New art exhibit highlights selfishness

Pieces were created by WSU art professors, one from Tri-Cities



Self*ish exhibit opened at WSU Jordan Schnitzer Museum of Art yesterday morning.

JULIA GOLAN, Evergreen reporter

A new exhibit at the WSU Jordan Schnitzer Museum of Art features artwork from three different university faculty members that focus on selfishness.

The new exhibit, titled “Self*ish”, explores societies’ obsessions with themselves. The artists worked with the theme, formation and depiction of personhood within today’s multifaceted and progressively digital era, according to the exhibition description on the WSU events website.

One of the pieces in the display is by Douglas Gast, associate professor of fine arts at WSU Tri-Cities, and portrays over 450 selfies taken by five different individuals. The draw to this particular work is that each person is unaware that the hundreds of pictures they have taken of themselves are online and available for unattributed use.

“It’s interesting how all these pictures are being used without their knowledge,” Tami Tuck, a viewer, said.

The pictures tie in with the selfish theme of the exhibit, as Gast shows his opinion on how people have the need to document everything about their lives. Many of the photos were taken at specific angles and had filters on them.

One of the walls contained the work of Io Palmer, associate professor of Fine Arts at WSU- Pullman. Her piece consisted of hundreds of wooden vanity mirrors of various sizes and colors.

Palmer said she does not think there is a specific thing to be learned from it.

“I would like for people to spend time with it,” she said. “To not just see it as 400 plus mirrors but to just sit with it.”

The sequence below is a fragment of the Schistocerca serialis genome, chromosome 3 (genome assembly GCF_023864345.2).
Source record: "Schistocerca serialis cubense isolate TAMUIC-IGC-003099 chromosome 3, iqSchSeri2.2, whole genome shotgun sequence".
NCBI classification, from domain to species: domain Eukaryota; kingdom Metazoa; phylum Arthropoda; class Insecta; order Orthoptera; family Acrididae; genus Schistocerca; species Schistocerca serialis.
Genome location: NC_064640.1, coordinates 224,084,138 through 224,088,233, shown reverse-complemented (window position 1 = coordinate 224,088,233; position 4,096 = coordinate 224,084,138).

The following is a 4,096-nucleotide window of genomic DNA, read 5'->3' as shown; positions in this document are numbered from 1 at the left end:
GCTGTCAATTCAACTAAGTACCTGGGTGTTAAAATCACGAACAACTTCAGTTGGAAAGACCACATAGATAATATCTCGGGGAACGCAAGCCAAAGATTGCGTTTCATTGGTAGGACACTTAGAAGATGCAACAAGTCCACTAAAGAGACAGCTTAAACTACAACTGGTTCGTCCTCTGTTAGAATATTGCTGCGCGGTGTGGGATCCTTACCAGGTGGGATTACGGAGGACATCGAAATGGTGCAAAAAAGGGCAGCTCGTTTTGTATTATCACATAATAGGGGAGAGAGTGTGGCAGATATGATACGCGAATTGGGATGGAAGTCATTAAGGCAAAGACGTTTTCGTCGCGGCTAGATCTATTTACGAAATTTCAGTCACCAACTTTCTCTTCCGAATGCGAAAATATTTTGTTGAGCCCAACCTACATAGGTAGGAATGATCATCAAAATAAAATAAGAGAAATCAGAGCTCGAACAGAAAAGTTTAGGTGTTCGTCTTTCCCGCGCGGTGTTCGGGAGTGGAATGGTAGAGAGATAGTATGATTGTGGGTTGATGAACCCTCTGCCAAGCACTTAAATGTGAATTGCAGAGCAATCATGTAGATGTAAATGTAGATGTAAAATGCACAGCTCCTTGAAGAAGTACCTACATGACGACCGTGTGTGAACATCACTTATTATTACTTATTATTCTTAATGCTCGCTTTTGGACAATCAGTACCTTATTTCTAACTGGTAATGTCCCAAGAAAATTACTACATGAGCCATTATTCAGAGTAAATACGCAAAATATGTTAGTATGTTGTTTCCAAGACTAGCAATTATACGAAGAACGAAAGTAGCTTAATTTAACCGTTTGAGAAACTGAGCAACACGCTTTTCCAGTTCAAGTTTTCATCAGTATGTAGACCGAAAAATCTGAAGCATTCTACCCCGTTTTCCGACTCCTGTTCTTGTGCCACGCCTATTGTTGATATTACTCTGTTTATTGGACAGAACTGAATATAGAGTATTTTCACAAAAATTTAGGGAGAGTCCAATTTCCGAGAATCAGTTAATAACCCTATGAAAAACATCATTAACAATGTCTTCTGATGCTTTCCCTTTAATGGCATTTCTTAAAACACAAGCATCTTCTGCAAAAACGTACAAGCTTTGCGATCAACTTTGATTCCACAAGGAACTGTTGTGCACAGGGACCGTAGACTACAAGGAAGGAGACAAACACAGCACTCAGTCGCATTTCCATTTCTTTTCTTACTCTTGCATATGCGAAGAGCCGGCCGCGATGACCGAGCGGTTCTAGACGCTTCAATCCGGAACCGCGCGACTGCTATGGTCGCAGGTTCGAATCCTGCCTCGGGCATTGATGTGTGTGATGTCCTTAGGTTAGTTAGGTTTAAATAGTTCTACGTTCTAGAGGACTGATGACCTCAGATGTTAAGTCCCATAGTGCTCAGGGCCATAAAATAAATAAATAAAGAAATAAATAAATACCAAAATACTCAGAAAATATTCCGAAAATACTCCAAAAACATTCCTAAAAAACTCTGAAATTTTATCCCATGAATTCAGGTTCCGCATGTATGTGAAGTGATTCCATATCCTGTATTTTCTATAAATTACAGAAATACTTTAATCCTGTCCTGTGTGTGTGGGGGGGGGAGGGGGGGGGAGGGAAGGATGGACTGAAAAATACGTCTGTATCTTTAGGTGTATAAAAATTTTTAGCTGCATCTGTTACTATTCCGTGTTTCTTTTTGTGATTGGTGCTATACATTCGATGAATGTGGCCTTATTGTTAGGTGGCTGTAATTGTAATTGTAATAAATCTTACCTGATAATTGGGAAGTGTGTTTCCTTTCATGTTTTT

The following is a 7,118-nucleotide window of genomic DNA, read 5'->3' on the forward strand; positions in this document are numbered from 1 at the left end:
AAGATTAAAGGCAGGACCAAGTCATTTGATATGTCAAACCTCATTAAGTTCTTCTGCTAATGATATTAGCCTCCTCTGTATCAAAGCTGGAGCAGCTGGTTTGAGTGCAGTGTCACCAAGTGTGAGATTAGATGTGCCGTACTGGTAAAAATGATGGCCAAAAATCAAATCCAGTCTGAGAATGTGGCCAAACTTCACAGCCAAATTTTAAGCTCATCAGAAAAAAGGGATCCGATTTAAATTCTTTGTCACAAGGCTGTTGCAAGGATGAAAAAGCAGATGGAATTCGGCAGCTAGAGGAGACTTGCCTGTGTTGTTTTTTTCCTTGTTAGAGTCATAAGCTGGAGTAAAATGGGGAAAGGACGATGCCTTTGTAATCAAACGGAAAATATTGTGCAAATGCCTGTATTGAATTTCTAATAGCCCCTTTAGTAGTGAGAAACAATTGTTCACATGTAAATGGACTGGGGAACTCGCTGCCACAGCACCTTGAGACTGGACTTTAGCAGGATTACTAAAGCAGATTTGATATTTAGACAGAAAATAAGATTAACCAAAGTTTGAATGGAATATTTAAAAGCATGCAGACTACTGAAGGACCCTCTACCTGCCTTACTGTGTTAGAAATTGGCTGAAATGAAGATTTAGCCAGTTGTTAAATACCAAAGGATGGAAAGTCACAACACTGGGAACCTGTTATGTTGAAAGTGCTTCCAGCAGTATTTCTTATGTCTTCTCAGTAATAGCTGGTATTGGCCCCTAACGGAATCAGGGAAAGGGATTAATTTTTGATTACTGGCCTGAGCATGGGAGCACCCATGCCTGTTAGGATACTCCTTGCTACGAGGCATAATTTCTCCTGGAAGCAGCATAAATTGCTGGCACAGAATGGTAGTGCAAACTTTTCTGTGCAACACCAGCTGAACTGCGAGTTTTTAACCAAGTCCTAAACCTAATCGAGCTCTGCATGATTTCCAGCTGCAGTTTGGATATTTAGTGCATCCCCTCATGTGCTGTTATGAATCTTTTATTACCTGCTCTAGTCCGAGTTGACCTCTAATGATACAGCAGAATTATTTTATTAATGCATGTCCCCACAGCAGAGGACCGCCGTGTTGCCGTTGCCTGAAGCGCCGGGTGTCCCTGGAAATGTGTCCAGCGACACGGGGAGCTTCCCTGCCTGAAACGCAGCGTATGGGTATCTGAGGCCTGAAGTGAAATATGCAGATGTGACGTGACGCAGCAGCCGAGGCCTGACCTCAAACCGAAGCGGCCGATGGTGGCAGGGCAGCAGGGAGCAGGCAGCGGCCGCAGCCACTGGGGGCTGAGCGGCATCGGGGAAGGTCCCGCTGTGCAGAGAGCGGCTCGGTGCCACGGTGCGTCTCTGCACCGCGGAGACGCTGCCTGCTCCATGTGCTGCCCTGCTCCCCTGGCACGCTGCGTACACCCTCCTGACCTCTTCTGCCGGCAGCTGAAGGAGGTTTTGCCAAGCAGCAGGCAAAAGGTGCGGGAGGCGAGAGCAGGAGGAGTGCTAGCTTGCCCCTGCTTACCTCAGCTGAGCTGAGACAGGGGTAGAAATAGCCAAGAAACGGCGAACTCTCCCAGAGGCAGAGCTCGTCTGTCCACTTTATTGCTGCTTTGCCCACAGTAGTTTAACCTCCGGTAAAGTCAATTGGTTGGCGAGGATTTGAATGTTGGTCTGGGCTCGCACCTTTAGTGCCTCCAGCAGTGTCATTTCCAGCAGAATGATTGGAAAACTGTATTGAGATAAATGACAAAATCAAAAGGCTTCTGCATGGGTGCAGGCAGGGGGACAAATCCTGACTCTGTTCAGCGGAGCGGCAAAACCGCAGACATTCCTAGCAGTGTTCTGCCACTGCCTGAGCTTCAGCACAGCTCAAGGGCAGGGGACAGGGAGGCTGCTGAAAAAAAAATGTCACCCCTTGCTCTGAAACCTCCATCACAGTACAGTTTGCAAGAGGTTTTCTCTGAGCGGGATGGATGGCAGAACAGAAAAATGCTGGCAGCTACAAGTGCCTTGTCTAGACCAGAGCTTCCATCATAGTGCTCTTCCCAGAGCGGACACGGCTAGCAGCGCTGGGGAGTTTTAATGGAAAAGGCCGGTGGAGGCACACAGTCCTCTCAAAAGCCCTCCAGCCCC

Palmer said the hundreds of gaudy mirrors show the importance of surface level appearances in today’s society.

“We look at the mirrors to look at ourselves,” said Grace Brown, staff member and art student.

Another piece was a large self portrait of the artist, Joe Hedges, assistant professor of fine arts at WSU-Pullman.

Hedges’ piece focused on how the most selfish art is a self-portrait. The piece included two portions; a large oil painting of himself as well as a series of monitors and computers that showed contrasting images.

“I like how Joe uses technology in his piece,” Brown said. “That he puts the technology before himself.”

She also noted how the technology is the forefront of the piece and more important than the portrait, despite the portrait being the largest thing in view.

“The digital overlap is amazing because if you stand in a certain corner it all comes together,” art student Mana Mehrabian said about the piece.

The museum will display the Self*Ish exhibit until Oct. 6th and will hold a reception for the artists on Sept. 11th from 12:00 to 1:30pm.